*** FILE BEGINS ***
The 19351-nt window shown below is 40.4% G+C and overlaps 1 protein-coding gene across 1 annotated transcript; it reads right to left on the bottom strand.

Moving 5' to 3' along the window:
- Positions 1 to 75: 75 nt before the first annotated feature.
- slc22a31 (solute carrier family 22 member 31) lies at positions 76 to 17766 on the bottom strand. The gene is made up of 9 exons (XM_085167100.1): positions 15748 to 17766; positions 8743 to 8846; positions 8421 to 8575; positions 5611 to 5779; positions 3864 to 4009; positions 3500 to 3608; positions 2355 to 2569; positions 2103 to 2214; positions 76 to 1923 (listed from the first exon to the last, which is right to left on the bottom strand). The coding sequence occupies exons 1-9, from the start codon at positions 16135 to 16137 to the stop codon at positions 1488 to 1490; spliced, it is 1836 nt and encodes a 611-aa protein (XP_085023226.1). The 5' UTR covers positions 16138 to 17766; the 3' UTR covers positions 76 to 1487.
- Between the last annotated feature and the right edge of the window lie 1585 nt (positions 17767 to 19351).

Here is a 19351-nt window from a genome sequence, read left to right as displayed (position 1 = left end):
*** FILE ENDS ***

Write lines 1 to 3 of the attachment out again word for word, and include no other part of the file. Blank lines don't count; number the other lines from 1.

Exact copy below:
The 19351-nt window shown below is 40.4% G+C and overlaps 1 protein-coding gene across 1 annotated transcript; it reads right to left on the bottom strand.

Moving 5' to 3' along the window:
- Positions 1 to 75: 75 nt before the first annotated feature.